I quit MySpace in 2006. I stopped texting in 2007. I deactivated my Facebook account in January. And in keeping with tradition and conviction, after a few years in its bonds, I quit Twitter last week.
My journey into a world sans social media seems to strike nerves, even in strangers.
“Why are you trying to shut yourself out from the world?” -an old friend.
“Facebook is an amazing application to keep in touch with old friends. (You have) some social interaction issues to deal with.” -some stranger.
“It sounds like YOU have the issues, not Facebook … you took it too seriously.” -some other stranger.
“You’re just trying to hide from modern inventions.” -guy I’ve never met.
Forgive my being blunt, but way to miss the point.
Social media is to relationships what fast food is to nutrition. It makes us feel like we’re getting what we need, but compared to what we really need, what we get is insubstantial. For the lonely, the bored, the socially awkward or the socially phobic, it — in the long run — perpetuates what it’s supposed to alleviate. It teaches us to value the reaction to what we express more than we value the opportunity to express it. It casts the vote for convenience, further supressing the ability to wait.
It enables us to avoid. It creates an illusion of busy-ness. It distracts us. And I don’t want the use of it to play a big role in my life.
I don’t disagree, though, that social media has benefits. Even I’ve reaped them. I have friends I wouldn’t have without social media. I’ve scored interviews solely because of it. But I can make friends and score interviews without it, too.
I very well may be a neo-luddite. And maybe that means my life will be only more complex for opting out of all extra ways to communicate and my friends won’t be my friends anymore because it’s too much work. Maybe I’ll never be invited to another party because Facebook will monopolize the invitation industry and I’ll be single forever because meeting people like our parents met people is officially passé. Maybe stepping away from social media is condemnation to a life inside a hermitage, a life out of the loop. Maybe the stranger is right: I am the one who takes it all too seriously.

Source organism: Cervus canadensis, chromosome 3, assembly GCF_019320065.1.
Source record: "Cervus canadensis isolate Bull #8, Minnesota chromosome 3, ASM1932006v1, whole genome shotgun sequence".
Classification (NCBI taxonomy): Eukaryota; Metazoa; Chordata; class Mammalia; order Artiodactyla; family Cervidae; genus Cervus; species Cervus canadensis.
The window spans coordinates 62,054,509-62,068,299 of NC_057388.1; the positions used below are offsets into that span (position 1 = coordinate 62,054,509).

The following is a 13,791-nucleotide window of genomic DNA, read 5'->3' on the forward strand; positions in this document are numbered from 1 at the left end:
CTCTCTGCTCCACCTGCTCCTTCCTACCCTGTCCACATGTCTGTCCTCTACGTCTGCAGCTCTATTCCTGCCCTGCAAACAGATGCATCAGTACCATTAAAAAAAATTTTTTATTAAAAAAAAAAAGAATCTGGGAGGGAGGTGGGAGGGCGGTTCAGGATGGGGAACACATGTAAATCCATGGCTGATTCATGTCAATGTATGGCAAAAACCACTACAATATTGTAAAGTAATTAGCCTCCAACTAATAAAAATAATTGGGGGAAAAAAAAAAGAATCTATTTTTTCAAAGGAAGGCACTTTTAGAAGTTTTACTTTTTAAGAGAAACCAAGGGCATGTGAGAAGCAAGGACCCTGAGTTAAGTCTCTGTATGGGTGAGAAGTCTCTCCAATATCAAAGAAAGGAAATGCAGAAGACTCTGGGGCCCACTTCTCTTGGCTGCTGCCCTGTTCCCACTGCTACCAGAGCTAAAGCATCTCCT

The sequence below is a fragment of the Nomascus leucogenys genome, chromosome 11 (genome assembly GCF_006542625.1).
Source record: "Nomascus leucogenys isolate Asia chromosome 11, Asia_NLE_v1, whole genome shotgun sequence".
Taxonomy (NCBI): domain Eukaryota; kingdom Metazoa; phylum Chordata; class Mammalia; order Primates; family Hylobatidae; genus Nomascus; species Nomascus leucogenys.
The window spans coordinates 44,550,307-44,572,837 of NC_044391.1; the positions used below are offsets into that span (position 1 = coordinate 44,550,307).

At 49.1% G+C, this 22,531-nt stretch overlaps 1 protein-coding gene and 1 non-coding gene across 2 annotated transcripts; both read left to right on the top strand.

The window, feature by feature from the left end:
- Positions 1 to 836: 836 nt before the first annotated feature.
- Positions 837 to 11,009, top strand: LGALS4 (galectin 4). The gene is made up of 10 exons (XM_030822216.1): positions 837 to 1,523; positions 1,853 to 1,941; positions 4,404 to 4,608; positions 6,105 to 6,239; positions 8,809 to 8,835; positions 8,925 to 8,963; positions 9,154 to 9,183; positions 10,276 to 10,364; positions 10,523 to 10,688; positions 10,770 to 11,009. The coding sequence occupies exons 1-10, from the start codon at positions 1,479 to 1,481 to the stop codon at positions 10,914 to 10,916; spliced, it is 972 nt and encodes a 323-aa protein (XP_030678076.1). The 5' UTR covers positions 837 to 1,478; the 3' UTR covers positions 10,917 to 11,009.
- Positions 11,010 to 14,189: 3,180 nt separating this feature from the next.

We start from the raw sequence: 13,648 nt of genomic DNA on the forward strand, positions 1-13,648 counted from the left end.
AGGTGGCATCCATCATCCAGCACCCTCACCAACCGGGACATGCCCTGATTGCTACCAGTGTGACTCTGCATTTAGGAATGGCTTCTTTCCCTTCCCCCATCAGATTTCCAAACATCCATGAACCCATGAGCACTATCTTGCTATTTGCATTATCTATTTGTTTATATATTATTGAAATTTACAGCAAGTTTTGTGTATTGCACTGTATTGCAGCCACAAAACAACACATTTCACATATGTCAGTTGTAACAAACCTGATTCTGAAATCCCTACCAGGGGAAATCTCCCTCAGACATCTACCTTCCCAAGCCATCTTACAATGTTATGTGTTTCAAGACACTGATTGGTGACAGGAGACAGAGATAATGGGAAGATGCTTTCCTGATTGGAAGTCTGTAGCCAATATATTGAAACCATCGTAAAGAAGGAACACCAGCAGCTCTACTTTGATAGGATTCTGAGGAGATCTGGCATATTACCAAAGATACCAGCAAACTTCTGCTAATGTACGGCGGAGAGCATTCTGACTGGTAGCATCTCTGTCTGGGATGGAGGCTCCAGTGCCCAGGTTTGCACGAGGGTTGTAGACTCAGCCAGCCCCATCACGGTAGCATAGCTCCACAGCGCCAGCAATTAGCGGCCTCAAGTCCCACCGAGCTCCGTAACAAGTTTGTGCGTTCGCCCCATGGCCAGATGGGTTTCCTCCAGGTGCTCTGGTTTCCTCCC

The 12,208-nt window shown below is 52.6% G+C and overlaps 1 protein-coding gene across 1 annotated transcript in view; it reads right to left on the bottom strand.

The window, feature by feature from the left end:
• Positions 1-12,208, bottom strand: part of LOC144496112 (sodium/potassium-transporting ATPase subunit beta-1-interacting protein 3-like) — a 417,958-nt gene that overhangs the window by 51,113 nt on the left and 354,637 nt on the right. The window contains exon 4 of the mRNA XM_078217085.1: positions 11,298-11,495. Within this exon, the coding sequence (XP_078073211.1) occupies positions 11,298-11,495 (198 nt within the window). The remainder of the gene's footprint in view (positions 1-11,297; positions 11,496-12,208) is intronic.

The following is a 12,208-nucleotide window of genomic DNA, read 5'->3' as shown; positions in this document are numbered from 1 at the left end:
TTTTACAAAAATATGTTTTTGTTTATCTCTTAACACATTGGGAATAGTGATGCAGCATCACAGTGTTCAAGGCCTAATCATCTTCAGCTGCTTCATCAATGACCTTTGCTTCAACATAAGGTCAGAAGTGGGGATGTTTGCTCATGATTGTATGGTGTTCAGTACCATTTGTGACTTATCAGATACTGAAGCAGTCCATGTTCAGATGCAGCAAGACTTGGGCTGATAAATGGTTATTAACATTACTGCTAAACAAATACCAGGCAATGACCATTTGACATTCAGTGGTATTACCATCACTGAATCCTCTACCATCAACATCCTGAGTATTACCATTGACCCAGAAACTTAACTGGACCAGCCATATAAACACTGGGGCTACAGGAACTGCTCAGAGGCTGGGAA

But I doubt it.
One day, I realized how unimportant these loops are. Why do I need to be in them? How do they help me to more wholly live my life? Why do I need to know what TV show so-and-so is watching? How much better is my life for knowing that lead vox in a band at a bar in Ybor just spilled his beer on the stage? Why, when people spend more time uploading photos from a party than fully being present at the party and sleep with their cell phones and read and respond to text messages from behind the steering wheels of moving motor vehicles, am I the one who takes this stuff too seriously?
I understand, though, why it strikes a nerve. And I appreciate the reasons some choose to stay. But for me, stepping away from social media, so far, is like liberation. And I look forward to learning what life really looks like without it.